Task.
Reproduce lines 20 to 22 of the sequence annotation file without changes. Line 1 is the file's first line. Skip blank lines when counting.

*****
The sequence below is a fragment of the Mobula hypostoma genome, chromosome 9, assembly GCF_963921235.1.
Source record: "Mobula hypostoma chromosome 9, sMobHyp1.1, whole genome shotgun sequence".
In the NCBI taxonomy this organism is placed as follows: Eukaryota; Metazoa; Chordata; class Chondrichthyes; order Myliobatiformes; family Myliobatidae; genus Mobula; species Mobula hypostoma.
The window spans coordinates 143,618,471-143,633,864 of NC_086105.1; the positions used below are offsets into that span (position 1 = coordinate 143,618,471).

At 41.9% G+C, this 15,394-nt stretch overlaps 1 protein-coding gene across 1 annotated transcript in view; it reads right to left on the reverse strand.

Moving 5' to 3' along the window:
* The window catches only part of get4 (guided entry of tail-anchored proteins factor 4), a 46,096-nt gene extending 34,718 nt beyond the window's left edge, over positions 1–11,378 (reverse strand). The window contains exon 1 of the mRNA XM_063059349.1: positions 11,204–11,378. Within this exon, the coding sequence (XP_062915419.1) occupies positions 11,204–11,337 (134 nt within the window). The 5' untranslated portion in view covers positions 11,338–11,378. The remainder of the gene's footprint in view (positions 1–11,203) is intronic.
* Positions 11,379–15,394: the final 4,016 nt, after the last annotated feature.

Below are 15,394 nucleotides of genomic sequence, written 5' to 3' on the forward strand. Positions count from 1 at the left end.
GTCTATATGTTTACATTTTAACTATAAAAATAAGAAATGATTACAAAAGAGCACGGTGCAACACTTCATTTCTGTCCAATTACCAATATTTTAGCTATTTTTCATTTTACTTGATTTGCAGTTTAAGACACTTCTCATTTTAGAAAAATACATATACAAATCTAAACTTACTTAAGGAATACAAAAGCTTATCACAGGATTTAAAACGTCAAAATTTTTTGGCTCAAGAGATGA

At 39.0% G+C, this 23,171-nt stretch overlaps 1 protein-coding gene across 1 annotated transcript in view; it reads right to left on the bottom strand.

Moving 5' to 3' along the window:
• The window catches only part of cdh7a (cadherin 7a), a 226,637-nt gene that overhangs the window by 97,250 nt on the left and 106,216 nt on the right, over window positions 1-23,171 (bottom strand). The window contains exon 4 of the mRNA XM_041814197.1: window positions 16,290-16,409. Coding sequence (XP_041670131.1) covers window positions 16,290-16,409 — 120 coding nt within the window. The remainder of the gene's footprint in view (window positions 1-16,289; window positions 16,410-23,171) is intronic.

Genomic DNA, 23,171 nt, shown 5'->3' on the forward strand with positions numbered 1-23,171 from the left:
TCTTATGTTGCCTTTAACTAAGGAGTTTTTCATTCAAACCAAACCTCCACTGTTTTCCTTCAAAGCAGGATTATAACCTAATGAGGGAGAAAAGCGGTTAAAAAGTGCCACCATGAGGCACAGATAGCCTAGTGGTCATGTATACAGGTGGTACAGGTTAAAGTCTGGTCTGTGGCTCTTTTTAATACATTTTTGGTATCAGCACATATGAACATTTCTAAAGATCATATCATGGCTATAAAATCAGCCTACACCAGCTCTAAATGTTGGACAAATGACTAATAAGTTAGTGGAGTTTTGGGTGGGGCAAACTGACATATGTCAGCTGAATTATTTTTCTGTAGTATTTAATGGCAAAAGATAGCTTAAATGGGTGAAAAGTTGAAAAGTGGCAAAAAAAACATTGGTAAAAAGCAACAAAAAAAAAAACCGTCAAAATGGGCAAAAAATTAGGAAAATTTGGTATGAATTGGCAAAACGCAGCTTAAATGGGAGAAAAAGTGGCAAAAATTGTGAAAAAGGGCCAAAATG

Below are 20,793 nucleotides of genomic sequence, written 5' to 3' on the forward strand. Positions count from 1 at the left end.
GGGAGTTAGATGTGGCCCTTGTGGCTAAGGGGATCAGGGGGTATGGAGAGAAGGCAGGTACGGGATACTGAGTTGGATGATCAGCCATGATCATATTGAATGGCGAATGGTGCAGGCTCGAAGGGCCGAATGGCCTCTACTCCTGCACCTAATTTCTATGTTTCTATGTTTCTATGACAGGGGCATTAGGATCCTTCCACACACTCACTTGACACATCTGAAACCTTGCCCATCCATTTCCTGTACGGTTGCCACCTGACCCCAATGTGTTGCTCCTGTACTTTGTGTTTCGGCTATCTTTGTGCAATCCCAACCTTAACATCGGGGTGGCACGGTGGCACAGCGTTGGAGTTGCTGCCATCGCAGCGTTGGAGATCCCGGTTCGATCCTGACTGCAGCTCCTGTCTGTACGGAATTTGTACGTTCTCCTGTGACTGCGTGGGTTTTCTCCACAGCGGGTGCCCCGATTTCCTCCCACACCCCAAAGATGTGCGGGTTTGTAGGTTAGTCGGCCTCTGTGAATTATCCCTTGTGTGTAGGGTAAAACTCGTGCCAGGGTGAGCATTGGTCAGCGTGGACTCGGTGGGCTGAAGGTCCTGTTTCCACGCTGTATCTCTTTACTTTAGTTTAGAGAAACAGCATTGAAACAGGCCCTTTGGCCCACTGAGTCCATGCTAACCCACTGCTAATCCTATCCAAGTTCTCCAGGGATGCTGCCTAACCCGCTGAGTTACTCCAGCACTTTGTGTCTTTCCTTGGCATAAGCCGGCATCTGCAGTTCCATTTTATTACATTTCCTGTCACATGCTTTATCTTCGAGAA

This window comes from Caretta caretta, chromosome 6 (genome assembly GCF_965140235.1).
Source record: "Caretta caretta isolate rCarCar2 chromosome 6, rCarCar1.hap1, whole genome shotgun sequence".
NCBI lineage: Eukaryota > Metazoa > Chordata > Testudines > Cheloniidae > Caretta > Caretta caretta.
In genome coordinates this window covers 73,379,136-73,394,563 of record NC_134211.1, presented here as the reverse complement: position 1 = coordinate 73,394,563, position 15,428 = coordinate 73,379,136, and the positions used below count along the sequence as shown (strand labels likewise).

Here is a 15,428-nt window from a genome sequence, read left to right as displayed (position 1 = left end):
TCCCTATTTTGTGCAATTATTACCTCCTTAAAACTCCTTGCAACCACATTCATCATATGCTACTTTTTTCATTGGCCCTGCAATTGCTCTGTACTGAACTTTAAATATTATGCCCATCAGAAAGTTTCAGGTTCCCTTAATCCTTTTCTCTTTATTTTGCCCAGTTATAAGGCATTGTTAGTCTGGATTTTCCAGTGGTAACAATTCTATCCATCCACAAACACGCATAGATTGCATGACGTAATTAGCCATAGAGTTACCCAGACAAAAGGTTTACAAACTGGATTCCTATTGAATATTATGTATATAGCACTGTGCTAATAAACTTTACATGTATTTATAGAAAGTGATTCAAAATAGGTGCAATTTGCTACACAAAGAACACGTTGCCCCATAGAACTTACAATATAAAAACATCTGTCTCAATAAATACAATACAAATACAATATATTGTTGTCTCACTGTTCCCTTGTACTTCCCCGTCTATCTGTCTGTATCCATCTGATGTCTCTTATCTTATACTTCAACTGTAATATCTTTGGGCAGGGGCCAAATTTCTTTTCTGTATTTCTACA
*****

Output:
NCBI lineage: Eukaryota > Metazoa > Chordata > Testudines > Cheloniidae > Caretta > Caretta caretta.
In genome coordinates this window covers 73,379,136-73,394,563 of record NC_134211.1, presented here as the reverse complement: position 1 = coordinate 73,394,563, position 15,428 = coordinate 73,379,136, and the positions used below count along the sequence as shown (strand labels likewise).

Here is a 15,428-nt window from a genome sequence, read left to right as displayed (position 1 = left end):